Saturday, August 4, 2018

15 Days: Breakfast in Little Saigon

I love living in Little Saigon (or Little Ho Chi Min City if you want to be up to date). Other than it is the cheaper side of a rather exclusive inner city suburb, the food is excellent.

Little Vietnam sports an incredible number of Vietnamese restaurants. Off the top of my head there is the:
  • Loi Loi (crawling distance from the front door)
  • Mihn Tan (where you go when you have big groups who aren'foodies)
  • Vihn Vihn (wrong side of the road)
  • Vung Tau
  • Tran Tran
  • Tho Tho
  • Thy Thy
  • Thy Thy 2
  • Vinh Ky (They have this incredible Dry Chilli Beef - a go-to dish I've introduced many to over the years)
  • Pacific BBQ House
  • I (heart) Pho
  • Bun Ho Hue (Another noodle soup place)
  • Pho Pho Pho
  • Lee Lee (Bakery)
  • Nhu Lan (Another bakery)
There is also a number of vegan restaurants to cater for the hipsters, quite a few Thai and Korean places, a superlative pizza joint that does excellent wood fired pizzas and a number of bakeries of various quality and a couple of hipster bars. Oh, and two hipster pubs - and one other one that you only go near if you want to risk getting stabbed down near where the junkies hang out.

Victoria Street is also well known for Bahn Mi - or what a friend of mine calls Salmonella Rolls. I tend to call then Vietnamese Rolls - and they are awesome.

If you haven't had Bahn Mi, try one - and disregard my comments about the salmonella thing - my friend just had an unfortunate experience.

Bahn Mi are awesome. Take a freshly baked white crusty roll, split it open, spread generously with butter and pate, then add some barbequed pork or chicken (for me, I really don't do pork - only having it if chicken is not available). Then add some lightly pickled carrots, onions and cucumber, a few sprigs of coriander and Vietnamese basil, some crispy fried shallots, a bit of fresh chili to taste, and top it off with a bit of hoisin sauce. All for around $5.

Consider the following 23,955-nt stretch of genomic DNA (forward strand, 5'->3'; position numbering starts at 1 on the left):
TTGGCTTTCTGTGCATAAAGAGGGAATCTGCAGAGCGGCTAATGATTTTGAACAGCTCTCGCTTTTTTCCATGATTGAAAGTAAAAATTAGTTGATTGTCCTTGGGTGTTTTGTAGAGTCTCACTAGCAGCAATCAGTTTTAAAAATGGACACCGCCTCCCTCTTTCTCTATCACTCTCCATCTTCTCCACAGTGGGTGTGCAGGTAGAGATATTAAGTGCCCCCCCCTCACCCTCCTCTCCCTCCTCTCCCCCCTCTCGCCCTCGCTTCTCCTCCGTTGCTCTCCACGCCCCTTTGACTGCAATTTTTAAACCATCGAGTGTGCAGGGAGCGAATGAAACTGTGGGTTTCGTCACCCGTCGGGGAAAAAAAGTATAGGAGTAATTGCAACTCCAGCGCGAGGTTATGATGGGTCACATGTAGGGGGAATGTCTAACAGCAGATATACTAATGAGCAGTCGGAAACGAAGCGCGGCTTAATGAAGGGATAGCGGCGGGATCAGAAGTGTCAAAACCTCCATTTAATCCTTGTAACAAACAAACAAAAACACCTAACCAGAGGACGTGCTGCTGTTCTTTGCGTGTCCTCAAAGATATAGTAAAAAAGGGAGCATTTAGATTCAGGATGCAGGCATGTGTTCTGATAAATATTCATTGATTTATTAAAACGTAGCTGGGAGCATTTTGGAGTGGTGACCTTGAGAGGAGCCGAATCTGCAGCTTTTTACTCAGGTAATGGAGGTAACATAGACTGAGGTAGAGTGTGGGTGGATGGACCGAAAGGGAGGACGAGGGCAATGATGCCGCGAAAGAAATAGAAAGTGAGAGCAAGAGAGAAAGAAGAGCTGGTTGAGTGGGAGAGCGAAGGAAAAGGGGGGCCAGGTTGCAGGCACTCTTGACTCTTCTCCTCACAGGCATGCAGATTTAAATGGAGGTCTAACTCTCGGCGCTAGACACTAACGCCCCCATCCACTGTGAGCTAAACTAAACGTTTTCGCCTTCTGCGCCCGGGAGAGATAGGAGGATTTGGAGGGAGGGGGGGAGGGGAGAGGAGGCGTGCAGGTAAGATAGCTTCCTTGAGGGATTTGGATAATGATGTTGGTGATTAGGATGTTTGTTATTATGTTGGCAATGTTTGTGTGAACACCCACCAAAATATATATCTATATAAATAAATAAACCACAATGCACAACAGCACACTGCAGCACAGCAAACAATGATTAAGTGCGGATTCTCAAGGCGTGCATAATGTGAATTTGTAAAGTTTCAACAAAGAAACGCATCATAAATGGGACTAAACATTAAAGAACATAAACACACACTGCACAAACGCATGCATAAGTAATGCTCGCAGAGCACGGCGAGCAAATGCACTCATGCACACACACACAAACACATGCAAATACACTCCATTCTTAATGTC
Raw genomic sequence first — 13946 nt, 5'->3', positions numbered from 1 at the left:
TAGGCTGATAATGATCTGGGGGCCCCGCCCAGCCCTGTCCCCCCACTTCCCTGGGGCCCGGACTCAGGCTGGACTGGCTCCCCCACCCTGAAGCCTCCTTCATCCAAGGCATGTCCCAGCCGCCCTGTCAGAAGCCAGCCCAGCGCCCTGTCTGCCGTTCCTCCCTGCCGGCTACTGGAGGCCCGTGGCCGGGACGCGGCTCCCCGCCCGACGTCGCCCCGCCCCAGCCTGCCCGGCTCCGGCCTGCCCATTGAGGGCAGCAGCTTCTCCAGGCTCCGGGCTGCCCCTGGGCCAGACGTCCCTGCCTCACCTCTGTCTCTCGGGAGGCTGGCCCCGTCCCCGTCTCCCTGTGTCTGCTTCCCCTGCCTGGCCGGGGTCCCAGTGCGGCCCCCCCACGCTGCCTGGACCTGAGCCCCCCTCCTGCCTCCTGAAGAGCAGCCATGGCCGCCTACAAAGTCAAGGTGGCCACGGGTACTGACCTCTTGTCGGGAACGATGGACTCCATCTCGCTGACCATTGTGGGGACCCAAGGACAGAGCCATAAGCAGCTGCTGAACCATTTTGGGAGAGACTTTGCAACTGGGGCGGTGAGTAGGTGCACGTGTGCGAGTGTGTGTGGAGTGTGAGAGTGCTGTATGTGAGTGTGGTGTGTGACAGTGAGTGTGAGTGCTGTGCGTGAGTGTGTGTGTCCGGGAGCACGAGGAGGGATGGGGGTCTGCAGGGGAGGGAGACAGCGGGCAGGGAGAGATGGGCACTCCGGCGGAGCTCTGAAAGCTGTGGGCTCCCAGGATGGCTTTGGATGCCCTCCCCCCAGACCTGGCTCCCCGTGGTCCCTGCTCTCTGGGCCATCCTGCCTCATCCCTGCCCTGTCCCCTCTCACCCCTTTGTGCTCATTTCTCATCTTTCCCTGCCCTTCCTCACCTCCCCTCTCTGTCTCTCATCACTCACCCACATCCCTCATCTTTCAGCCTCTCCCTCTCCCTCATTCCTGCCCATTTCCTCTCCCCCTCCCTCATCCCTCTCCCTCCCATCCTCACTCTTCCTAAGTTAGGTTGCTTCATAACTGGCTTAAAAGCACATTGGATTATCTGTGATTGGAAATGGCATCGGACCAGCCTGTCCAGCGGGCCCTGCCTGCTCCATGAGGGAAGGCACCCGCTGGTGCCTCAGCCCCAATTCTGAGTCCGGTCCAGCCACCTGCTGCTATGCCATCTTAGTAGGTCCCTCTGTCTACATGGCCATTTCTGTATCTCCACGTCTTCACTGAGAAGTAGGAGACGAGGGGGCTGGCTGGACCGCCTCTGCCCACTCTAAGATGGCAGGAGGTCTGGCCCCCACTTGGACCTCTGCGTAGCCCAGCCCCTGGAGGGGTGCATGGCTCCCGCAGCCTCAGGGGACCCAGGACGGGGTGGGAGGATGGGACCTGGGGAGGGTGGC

Not any more for me. Gluten. Bah. But I miss them.

Down my end of Victoria Street there is a cafe which I've passed every day since it opened about two years ago. It used to be the Brotherhood of St Lawrence's op shop - and it was a great op shop. Now, it's a hipster cafe. From the outside, it looks like a bit of a barn. It always has. After it was an op shop, it became a furniture shop for a while.

This morning, after a sleep in, I made a trip to the post office to collect a parcel. Rather than go home and cook my own breakfast, I made my way down to this, the Holla Cafe. I mentioned to Em last weekend that I've always wanted to try the place.

I'm glad I went in.

Okay, it is VERY hipster, but you don't live in Richmond without growing a tolerance for this bearded, tattooed, man-bunned,  dread-locked brigade of Millennials.

This place is also on the wrong side of Church Street. Tt's away from the junkies that hang out near Lennox Street, but since the bank closed on the corner, few people stray past the Church Street crossing, unless they want to go to the guitar shop, the drum shop, the post office, the halal butcher, the tyre shop, the Indian grocer or the brothel. East of Church Street, Victoria Street is a hotchpotch of strange, eclectic and often empty stores that change ownership regularly (except the post office and the chippy).

My server was lovely - pleasant and nicely chatty. She found me a seat up the back for me and my parcel. It is a bit noisy, but not unpleasantly so. I remember when the oversized barn like building was filled with people's unwanted clothes and shoes. This is better.

I was overjoyed and dismayed to find they stock my favourite cranberry and pistachio gluten free bar which I have as a monthly treat from my work cafe. I really didn't need to know they are only a five minute walk away.

I still feel a bit strange ordering a decaf almond latte, but my server didn't bat an eyelid. I was told, with some earnestness that they make their own almond milk on the premises. For me, this could go two ways - it will either be awesome, or the mylk will split and taste like something out of a toilet bowl. My regular Sunday breakfast joint makes a wonderful decaf almond latte - this one wasn't quite up to Adrian at Krifi's efforts, but it wasn't bad either.

Then, for breakfast. There was a reasonable selection which could be adapted to the food wanker plan.

I chose the Saigon Scrambled Eggs - substituting sourdough for gluten free toast. Basically Bahn Mi with eggs. It had to be done.

I was happy. Scrambled eggs, on buttered toast with pate, a bit of chilli, some spiced pork, fried shallots, spring onions and fresh herbs. It was pretty bloody good. The gluten free bread was lovely - and thankfully not the cardboard substitute it can be.
Will I go back there? Yes - but I would love to take some friends for breakfast. It's menu is interesting - the guy sitting next to me had to smash his own avocado in a makeshift mortar and pestle. Waffle made of croissants, lots of ingredients like edamame, kasundi, beetroot walnut creme (vegan), quinoa and candied bacon.

Some would call this playing with your food. Some would say this is what happens when you give Millennials some of grandma's money to go be pretentious. I just think it's showing the best of what it is to be a hipster and what it is to live in a vibrant, interesting and somewhat colourful part of Melbourne.

Today's Song:

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